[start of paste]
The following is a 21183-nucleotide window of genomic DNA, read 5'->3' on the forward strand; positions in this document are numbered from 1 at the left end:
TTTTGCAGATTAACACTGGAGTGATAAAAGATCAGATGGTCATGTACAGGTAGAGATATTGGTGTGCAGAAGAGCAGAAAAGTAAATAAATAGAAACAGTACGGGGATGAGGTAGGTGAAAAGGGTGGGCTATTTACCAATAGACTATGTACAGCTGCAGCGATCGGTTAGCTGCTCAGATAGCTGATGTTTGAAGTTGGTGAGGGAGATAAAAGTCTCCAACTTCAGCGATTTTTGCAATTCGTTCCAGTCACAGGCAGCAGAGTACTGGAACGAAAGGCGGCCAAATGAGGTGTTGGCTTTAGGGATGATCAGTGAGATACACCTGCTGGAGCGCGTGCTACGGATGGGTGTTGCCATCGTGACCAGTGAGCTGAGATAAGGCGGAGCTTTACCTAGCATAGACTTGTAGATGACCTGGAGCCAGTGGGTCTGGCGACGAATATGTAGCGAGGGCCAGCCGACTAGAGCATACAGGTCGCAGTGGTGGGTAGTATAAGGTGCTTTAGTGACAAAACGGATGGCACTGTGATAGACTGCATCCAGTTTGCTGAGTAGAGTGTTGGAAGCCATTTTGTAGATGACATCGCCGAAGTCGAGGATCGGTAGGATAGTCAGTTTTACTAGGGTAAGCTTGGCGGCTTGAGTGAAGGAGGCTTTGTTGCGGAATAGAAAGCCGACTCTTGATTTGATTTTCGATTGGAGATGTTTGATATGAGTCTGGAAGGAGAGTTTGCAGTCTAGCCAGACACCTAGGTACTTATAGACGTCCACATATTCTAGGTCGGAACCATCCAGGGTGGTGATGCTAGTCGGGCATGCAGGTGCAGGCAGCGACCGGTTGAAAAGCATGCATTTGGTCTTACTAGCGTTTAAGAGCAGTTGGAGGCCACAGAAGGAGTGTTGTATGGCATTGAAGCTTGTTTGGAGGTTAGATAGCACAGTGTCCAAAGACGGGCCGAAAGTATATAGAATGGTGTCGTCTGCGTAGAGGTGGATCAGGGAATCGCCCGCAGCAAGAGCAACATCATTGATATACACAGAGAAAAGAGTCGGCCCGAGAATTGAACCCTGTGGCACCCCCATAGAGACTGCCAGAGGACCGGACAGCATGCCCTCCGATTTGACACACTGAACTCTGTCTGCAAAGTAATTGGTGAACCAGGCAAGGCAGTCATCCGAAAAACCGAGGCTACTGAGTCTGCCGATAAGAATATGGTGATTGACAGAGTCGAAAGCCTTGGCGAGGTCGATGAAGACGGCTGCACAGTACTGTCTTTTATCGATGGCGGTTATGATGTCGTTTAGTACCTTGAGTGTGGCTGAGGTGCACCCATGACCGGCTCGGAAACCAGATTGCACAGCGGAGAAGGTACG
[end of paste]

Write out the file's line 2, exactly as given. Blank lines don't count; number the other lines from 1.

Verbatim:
TTTTGCAGATTAACACTGGAGTGATAAAAGATCAGATGGTCATGTACAGGTAGAGATATTGGTGTGCAGAAGAGCAGAAAAGTAAATAAATAGAAACAGTACGGGGATGAGGTAGGTGAAAAGGGTGGGCTATTTACCAATAGACTATGTACAGCTGCAGCGATCGGTTAGCTGCTCAGATAGCTGATGTTTGAAGTTGGTGAGGGAGATAAAAGTCTCCAACTTCAGCGATTTTTGCAATTCGTTCCAGTCACAGGCAGCAGAGTACTGGAACGAAAGGCGGCCAAATGAGGTGTTGGCTTTAGGGATGATCAGTGAGATACACCTGCTGGAGCGCGTGCTACGGATGGGTGTTGCCATCGTGACCAGTGAGCTGAGATAAGGCGGAGCTTTACCTAGCATAGACTTGTAGATGACCTGGAGCCAGTGGGTCTGGCGACGAATATGTAGCGAGGGCCAGCCGACTAGAGCATACAGGTCGCAGTGGTGGGTAGTATAAGGTGCTTTAGTGACAAAACGGATGGCACTGTGATAGACTGCATCCAGTTTGCTGAGTAGAGTGTTGGAAGCCATTTTGTAGATGACATCGCCGAAGTCGAGGATCGGTAGGATAGTCAGTTTTACTAGGGTAAGCTTGGCGGCTTGAGTGAAGGAGGCTTTGTTGCGGAATAGAAAGCCGACTCTTGATTTGATTTTCGATTGGAGATGTTTGATATGAGTCTGGAAGGAGAGTTTGCAGTCTAGCCAGACACCTAGGTACTTATAGACGTCCACATATTCTAGGTCGGAACCATCCAGGGTGGTGATGCTAGTCGGGCATGCAGGTGCAGGCAGCGACCGGTTGAAAAGCATGCATTTGGTCTTACTAGCGTTTAAGAGCAGTTGGAGGCCACAGAAGGAGTGTTGTATGGCATTGAAGCTTGTTTGGAGGTTAGATAGCACAGTGTCCAAAGACGGGCCGAAAGTATATAGAATGGTGTCGTCTGCGTAGAGGTGGATCAGGGAATCGCCCGCAGCAAGAGCAACATCATTGATATACACAGAGAAAAGAGTCGGCCCGAGAATTGAACCCTGTGGCACCCCCATAGAGACTGCCAGAGGACCGGACAGCATGCCCTCCGATTTGACACACTGAACTCTGTCTGCAAAGTAATTGGTGAACCAGGCAAGGCAGTCATCCGAAAAACCGAGGCTACTGAGTCTGCCGATAAGAATATGGTGATTGACAGAGTCGAAAGCCTTGGCGAGGTCGATGAAGACGGCTGCACAGTACTGTCTTTTATCGATGGCGGTTATGATGTCGTTTAGTACCTTGAGTGTGGCTGAGGTGCACCCATGACCGGCTCGGAAACCAGATTGCACAGCGGAGAAGGTACG